Before I begin my presentation, I would like to acknowledge the people who helped me get where I am today, whom I count on daily. First and foremost, I would like to thank my incredible family: my son David and his fiancé Tenille, my daughter Sarah and her boyfriend Ryan, my son Christopher and his wife Erin, and my 6-year-old grandtwins, Dashiell and Josephine. My life certainly would not be complete without my family.
I would also like to thank the Krannert School of Physical Therapy faculty and staff at the University of Indianapolis. I love my work, and it's in no small part due to the positive relationship I have with my amazing colleagues. I also appreciate the clinicians at Indiana University Health who help me keep up with the rapidly changing healthcare environment—I couldn't do it without you. And finally, thank you to my PT colleagues across the country. I have said that attending CSM feels like “coming home” because I get to reconnect with colleagues (too numerous to mention by name), while debating the content of presentations, conversing about life stories over a glass of wine, or “synapsing” about new ideas with Ellen Hillegass late into the night. Of course, this includes the support and assistance I've received from the previous awardees of this lectureship. Thank you to you all.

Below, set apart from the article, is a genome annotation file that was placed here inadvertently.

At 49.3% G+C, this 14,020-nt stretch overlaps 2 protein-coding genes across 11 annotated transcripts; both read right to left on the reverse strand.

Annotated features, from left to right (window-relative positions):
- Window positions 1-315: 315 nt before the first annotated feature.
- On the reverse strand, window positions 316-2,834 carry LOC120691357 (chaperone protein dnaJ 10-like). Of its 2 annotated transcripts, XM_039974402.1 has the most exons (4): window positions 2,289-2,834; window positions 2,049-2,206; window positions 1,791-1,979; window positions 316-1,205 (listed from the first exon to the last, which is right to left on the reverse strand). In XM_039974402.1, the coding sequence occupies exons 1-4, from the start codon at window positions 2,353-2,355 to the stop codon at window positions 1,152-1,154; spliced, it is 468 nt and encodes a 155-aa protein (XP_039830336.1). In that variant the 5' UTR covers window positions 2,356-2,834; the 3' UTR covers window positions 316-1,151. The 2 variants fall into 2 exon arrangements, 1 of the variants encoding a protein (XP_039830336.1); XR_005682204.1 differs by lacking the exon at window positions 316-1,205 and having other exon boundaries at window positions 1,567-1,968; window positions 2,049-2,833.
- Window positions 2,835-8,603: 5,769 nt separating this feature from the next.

So on to the topic at hand—resilience. Here's what I hope you will take away from today. You will learn about the concept of psychological resilience and its components, you will select a technique, or several techniques, to increase your positive affect and improve social support. Hopefully, you will all leave here and take action to enhance your resilience and the resilience of others!